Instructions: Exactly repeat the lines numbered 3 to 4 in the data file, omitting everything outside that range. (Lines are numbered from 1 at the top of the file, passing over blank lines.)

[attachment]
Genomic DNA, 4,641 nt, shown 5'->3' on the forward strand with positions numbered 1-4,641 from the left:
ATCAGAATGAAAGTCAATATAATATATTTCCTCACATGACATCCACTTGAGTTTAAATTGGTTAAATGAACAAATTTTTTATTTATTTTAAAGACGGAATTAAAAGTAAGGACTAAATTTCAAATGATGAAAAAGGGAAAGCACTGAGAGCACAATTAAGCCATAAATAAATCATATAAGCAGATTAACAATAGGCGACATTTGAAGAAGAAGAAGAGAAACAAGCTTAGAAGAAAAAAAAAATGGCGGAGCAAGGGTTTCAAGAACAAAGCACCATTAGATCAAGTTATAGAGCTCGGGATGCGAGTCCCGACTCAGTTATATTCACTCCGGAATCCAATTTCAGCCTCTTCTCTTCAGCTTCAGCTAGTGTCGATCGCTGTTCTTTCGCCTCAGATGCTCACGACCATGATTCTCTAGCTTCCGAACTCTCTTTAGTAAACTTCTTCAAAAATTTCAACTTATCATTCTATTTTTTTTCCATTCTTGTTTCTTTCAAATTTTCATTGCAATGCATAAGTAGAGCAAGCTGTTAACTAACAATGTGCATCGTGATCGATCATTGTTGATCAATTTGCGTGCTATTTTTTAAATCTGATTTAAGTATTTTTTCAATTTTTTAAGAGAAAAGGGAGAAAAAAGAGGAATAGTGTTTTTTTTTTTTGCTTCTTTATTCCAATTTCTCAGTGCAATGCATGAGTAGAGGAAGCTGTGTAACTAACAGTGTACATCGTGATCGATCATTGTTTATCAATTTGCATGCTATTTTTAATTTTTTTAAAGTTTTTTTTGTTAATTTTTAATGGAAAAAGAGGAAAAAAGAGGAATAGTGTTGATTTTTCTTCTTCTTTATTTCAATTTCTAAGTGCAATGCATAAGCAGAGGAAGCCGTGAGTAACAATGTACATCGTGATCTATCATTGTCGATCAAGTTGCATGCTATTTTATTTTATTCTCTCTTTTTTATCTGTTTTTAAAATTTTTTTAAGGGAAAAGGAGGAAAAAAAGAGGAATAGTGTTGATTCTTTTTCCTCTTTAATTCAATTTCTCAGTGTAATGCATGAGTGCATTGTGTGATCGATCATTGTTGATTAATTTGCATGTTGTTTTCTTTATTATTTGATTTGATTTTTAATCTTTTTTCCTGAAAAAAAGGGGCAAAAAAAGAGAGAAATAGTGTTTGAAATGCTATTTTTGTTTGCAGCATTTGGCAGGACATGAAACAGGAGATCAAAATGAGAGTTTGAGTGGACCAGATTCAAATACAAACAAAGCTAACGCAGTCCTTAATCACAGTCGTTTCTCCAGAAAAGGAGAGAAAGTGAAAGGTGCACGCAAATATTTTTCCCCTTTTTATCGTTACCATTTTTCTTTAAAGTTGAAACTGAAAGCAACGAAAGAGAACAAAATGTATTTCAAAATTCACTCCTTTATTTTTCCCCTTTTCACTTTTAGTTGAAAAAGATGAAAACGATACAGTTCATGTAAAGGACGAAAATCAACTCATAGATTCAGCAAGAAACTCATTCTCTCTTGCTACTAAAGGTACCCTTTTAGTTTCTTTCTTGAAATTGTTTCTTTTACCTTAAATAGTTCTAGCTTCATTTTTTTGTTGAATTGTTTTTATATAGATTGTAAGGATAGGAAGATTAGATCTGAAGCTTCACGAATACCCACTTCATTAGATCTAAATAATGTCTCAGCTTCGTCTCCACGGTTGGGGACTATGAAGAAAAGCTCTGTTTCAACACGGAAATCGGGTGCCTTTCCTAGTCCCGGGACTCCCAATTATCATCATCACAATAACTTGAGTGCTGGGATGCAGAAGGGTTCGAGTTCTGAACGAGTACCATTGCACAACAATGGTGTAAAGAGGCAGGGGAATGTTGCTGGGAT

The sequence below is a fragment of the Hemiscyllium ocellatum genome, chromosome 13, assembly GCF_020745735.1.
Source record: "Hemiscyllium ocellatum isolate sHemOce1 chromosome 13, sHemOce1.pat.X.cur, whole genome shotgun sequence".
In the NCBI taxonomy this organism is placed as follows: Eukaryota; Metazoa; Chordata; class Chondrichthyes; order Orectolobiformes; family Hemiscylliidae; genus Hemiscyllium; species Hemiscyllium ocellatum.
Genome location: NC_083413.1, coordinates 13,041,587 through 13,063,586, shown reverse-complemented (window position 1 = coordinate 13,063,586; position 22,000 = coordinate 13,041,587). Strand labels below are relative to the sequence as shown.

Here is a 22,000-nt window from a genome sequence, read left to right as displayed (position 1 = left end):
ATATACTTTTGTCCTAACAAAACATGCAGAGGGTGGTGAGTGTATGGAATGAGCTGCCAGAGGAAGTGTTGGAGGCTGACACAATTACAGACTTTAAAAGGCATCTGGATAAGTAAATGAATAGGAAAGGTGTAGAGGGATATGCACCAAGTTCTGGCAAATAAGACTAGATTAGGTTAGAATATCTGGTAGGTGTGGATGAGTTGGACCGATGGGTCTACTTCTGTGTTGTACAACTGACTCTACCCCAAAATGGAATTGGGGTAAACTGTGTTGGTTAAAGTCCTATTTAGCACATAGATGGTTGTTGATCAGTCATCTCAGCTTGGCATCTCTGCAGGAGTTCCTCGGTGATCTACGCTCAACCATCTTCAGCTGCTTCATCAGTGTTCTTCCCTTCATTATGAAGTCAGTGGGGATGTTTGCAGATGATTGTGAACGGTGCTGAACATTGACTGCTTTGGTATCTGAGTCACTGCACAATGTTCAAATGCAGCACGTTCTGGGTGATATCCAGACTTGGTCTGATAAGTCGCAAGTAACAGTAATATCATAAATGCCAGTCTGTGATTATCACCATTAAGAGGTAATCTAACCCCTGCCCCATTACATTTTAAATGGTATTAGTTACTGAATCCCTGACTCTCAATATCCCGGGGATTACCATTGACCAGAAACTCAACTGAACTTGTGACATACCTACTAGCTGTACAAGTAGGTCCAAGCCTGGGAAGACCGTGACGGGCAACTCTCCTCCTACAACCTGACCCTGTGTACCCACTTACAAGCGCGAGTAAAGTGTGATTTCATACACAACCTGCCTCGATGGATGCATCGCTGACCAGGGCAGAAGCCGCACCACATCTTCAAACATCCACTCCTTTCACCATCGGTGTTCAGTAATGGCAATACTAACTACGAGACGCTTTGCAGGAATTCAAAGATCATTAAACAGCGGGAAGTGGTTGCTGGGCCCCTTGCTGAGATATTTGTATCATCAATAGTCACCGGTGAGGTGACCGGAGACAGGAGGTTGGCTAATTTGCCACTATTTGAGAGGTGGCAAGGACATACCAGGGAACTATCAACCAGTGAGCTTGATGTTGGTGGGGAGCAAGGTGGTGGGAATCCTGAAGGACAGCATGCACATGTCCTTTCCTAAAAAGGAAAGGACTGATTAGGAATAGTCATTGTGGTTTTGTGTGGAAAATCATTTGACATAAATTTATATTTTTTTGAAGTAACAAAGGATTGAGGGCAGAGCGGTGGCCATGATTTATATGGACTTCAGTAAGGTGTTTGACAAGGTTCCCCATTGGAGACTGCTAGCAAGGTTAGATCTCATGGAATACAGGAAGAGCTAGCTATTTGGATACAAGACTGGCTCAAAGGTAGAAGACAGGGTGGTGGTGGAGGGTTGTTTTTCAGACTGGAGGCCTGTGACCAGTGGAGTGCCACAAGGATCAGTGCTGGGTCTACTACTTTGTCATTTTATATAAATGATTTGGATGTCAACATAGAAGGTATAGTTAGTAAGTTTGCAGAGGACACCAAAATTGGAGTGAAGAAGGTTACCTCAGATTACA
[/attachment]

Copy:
The sequence below is a fragment of the Hemiscyllium ocellatum genome, chromosome 13, assembly GCF_020745735.1.
Source record: "Hemiscyllium ocellatum isolate sHemOce1 chromosome 13, sHemOce1.pat.X.cur, whole genome shotgun sequence".